Last week, Blizzard invited members of the press to come to a special reveal of information regarding the latest World of Warcraft expansion, Mists of Pandaria. That information hit the Internet in full force this morning, giving WoW fans the world over all of the details they have been craving about Blizzard’s new direction for their juggernaut MMORPG since the title was formally announced at BlizzCon back in October of 2011.
One of the biggest reveals was the model for the female Panderan, the new playable race offered in Pandaria. While we’d been offered a look at the race back at BlizzCon, the female model was conspicuously absent. Included in the media releases were several screenshots and pieces of concept art detailing the female look, and it’s pleasing to see that Blizzard has managed to avoid the sexual dimorphism that has plagued some of their other races.
You can check out her model, a plethora of screenshots, and information highlights after the break.
Unlike recent expansion packs which have focused on a main conflict or villain around which the entire storyline circulated, Mists will be split into essentially two plotlines. The first focuses on the actual land of Pandaria itself, an ancient and mystical nation that has been lost to time for several millennia. Players will travel to the new continent, discover the Panderan people, and unravel the mysteries of their longtime seclusion.
The second part of the expansion is built around the war between the Horde and Alliance. Unlike in the past, where the two factions have often been forced into an uneasy peace to deal with a larger threat, in Pandaria, your opposing faction is the major threat. This plotline will apparently conclude with the Horde capital of Orgirmmar going rogue, and tasking both factions with laying siege to it in an attempt to topple the current warchief, Garrosh Hellscream.
During the event, Blizzard claimed that they view this new expansion as a sort of “spiritual successor” to the classic style of World of Warcraft in that it will lack a central theme around which events unfold. Rather, the focus of the game will shift back to exploration, adventure, and discovery. Thematically, it should be a nice change of tone from the harried pace of the last few entries, where the apocalypse always seemed to be just around the corner.
Those who love murdering their fellow player will be delighted by some upgrades as well in the form of two new battleground modes. The first takes place in an ancient Pandaren temple, tasking teams to hold on to an artifact that slowly drains their strength in order to accrue points. The second takes place in a mine network below Stranglethorn Vale, and requires teams to battle for control of a series of minecarts in a mode reminiscent of Team Fortress 2’s Payload game type.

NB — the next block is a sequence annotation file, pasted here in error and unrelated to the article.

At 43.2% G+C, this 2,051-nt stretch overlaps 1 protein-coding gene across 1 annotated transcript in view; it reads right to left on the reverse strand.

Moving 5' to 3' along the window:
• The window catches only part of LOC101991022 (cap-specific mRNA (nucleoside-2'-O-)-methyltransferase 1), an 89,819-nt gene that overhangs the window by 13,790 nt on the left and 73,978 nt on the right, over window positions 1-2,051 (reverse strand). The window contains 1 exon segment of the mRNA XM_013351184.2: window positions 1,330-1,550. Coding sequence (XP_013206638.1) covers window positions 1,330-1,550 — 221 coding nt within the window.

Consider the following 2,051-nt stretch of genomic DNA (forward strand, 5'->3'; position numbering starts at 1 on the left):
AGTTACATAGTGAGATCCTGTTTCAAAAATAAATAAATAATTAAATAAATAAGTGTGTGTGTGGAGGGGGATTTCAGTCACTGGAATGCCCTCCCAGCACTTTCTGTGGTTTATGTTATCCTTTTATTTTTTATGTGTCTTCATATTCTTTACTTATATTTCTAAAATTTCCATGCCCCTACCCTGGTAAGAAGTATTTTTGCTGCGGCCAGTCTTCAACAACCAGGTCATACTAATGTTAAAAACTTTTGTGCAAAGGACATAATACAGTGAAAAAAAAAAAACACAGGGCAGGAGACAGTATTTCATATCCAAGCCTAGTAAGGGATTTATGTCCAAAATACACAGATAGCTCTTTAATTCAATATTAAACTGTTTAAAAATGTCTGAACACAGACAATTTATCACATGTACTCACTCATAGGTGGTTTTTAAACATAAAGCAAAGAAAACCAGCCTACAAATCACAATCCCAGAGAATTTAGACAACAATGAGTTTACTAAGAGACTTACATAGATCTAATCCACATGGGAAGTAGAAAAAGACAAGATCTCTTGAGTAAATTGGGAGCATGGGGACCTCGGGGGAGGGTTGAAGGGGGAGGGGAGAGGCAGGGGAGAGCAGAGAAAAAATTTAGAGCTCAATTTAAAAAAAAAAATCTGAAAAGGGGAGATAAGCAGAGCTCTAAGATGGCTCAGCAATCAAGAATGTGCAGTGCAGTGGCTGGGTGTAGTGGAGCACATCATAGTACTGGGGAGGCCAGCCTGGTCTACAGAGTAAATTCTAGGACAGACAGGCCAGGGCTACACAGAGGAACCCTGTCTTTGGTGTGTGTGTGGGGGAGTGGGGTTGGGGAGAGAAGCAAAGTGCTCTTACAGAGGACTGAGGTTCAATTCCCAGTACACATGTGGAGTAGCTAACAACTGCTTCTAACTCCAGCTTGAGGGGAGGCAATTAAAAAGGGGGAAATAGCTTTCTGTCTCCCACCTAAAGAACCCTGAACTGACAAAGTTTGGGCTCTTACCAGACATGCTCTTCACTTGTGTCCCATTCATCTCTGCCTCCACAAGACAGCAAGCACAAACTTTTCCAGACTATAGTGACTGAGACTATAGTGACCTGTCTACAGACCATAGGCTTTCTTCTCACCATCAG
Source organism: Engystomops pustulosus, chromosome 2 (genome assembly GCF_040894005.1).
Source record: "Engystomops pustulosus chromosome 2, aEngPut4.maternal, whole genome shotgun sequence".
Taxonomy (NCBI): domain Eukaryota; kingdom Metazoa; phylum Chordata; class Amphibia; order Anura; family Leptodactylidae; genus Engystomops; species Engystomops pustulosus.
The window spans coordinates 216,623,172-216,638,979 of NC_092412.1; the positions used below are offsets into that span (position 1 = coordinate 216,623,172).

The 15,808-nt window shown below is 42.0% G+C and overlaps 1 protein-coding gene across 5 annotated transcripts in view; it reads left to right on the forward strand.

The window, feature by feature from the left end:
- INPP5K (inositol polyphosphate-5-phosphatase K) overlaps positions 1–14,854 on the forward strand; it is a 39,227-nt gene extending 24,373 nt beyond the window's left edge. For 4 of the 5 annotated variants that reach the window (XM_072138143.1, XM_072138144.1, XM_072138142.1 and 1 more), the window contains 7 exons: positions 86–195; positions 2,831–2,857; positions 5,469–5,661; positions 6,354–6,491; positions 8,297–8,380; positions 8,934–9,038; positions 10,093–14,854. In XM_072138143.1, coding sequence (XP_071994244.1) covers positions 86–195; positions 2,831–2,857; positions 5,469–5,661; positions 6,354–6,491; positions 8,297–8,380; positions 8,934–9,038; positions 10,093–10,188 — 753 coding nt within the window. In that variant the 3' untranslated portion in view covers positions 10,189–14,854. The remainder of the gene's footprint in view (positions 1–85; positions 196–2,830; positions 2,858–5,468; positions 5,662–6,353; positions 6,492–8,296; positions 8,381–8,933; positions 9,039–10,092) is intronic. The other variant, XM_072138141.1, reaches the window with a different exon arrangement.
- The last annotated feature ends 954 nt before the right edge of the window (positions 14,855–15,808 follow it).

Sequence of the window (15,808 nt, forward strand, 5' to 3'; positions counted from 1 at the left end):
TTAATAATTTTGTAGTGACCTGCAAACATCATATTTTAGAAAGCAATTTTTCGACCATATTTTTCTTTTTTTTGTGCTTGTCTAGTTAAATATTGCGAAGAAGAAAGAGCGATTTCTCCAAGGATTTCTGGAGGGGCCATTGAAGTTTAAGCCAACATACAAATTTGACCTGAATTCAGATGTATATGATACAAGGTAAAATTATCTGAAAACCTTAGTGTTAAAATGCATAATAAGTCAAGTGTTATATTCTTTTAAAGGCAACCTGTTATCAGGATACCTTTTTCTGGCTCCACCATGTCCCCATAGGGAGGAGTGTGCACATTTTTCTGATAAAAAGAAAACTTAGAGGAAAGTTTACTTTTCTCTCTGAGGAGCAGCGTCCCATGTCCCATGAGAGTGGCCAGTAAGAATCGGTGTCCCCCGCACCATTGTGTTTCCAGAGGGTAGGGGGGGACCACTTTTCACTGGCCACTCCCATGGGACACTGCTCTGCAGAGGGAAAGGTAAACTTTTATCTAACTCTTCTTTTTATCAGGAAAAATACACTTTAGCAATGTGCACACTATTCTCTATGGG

The new monk class was showcased with all three of its specializations detailed. Monks can tank by adopting the dodgy ways of the Brewmaster, heal their allies through a series of unique channeled spells (and sipping powerful teas) as a Mistweaver, and unleash punishment through the Street Fighter-styled Windwalker (complete with an homage to Ryu’s famous tatsumaki senpukyaku). The new version of the warlock, which is receiving a massive overhaul, was also on display, showing off new mechanics like fiery power and the ability to summon new demon types.
Mists will ship with 9 heroic dungeons aimed at level 90 characters, with 14 raid bosses spread across three raids in a manner similar to Cataclysm. A few of these dungeons were detailed, including a newly revamped heroic version of the classic WoW dungeon Scholomace, as well as the far more lighthearted Stormstout Brewery that features evil rabbits and beer alementals. Glad to see that Blizzard can’t resist a good pun.
The press event also brought details on a number of the new systems being implemented, such as the Pokémon-inspired pet battling system and a queuing system for small group quests for those without enough time to dedicate to a full dungeon run. Of interest for the hardcore was the new Challenge Mode system, wherein adept players can take on time attacks of dungeons using normalized gear in order to compete with their peers. Fast times in these challenges award medals which can give players access to visually distinct cosmetic item sets.
All in all, it looks like Pandaria is well on the way to recapture a sense of fun and adventure that some fans feel has been lost in recent years. While no release date was announced, lead designer Tom Chilton said that he is “excited to get players into the beta very soon,” but everyone who follows Blizzard games knows that ‘soon’ can be a relative term. Players who purchased the World of Wacraft Annual Pass will have guaranteed beta access.